Building the Bank of Tomorrow

It’s unusual to hear a CEO use a results presentation to praise the strategic decisions made by the company’s leadership team
in 1985.

But Sim Tshabalala, CEO of Standard Bank, clearly holds the vision of HP de Villiers and his team from the mid-1980s to early-1990s in high regard. They are to be credited for setting the group on its African growth path after Standard Chartered sold its stake in the group, despite taking a lot of flak for their decisions at the time, Tshabalala believes.

De Villiers and his team also started digitising the bank; set up an office in London to have a presence in this global financial centre; and “stopped thinking of Standard Bank as a British-owned bank operating in a difficult country, and started taking seriously our obligations as a constructive corporate citizen of South Africa, and to make this country a better place,” Tshabalala said at the group’s annual results presentation in March.

“We are where we are because we’re building off that base,” he tells finweek in a later interview. “The patience of a couple of decades’ work is starting to pay off.”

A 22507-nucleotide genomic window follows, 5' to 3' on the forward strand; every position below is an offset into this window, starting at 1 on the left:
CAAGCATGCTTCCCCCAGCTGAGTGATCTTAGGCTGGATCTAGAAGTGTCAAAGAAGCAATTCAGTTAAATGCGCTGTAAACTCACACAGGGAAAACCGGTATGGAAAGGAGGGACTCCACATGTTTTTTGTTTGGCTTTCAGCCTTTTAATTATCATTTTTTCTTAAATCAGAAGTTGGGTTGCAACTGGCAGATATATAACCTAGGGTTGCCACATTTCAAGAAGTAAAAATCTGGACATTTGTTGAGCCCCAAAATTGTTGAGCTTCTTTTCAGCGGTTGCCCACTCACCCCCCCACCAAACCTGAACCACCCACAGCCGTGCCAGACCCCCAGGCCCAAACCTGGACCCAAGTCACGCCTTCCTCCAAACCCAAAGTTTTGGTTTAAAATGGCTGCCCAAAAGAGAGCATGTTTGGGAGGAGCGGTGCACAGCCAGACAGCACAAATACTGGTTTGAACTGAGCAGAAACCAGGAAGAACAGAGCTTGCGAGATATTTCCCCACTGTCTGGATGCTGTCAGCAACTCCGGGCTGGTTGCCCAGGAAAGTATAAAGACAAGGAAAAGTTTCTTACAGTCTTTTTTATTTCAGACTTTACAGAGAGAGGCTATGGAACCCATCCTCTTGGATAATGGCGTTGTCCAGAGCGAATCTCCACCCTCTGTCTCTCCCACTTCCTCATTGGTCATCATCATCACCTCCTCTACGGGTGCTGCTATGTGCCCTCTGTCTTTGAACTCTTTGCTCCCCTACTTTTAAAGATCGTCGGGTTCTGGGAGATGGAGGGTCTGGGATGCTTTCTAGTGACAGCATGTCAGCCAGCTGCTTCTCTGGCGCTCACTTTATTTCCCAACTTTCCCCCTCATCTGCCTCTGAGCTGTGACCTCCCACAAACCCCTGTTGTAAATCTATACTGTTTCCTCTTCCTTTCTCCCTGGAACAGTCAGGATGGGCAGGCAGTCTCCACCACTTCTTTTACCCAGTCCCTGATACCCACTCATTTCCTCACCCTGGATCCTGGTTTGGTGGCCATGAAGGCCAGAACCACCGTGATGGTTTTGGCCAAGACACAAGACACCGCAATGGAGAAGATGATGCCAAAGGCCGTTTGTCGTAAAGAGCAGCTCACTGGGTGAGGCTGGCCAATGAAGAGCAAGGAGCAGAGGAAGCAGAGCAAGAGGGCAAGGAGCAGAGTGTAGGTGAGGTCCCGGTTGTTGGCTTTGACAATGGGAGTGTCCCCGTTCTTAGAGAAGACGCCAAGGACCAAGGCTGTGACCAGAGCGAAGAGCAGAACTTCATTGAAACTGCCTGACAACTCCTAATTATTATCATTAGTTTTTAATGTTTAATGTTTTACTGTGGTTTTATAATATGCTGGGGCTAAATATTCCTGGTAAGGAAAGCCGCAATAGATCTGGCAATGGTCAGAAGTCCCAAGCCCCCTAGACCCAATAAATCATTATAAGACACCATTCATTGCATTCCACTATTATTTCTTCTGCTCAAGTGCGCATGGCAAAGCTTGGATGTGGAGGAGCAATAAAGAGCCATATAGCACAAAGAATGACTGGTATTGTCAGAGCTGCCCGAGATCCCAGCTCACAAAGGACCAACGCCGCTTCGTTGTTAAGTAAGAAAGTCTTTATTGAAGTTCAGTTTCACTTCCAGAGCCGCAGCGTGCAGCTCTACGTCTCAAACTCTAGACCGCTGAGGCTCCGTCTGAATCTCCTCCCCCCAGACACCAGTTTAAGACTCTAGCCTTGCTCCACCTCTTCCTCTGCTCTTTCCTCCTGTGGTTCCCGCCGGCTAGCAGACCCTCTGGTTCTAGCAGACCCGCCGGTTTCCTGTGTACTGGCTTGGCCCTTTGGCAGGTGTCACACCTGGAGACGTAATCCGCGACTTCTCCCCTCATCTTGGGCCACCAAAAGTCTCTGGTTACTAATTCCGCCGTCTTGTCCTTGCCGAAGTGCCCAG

The numbers confirm his views, with the bank’s ‘Africa Regions’ outside SA – Standard Bank has operations in 20 African countries including SA – contributing 28% to banking activities’ headline earnings in 2017, reflecting year-on-year growth of 19%. In constant currencies, the regions’ headline earnings were up 35%. This compares with headline earnings growth of 10% in Standard Bank South Africa.

After the global financial crisis, Standard Bank decided to focus on the continent, rather than on emerging markets. This was the right decision, Tshabalala believes. “Strategy is as much about what you will do as it is about what you won’t do,” he explains. “We’re a regional player; we can’t compete in [all] emerging markets. We can compete on the continent.”

Growth potential

“Our footprint is now fit for purpose. We’re about where we want to be. The analogy is the factory is built; it now needs throughput,” he says.

A vocal Afro-optimist, Tshabalala says Africa will remain among the fastest-growing regions in the world, with favourable demographics, huge infrastructure needs and improving policy-making. “In the rest of Africa, demand for banking always grows on the basis of growth in GDP, and increasing banking penetration. On the continent you’ve got both on steroids.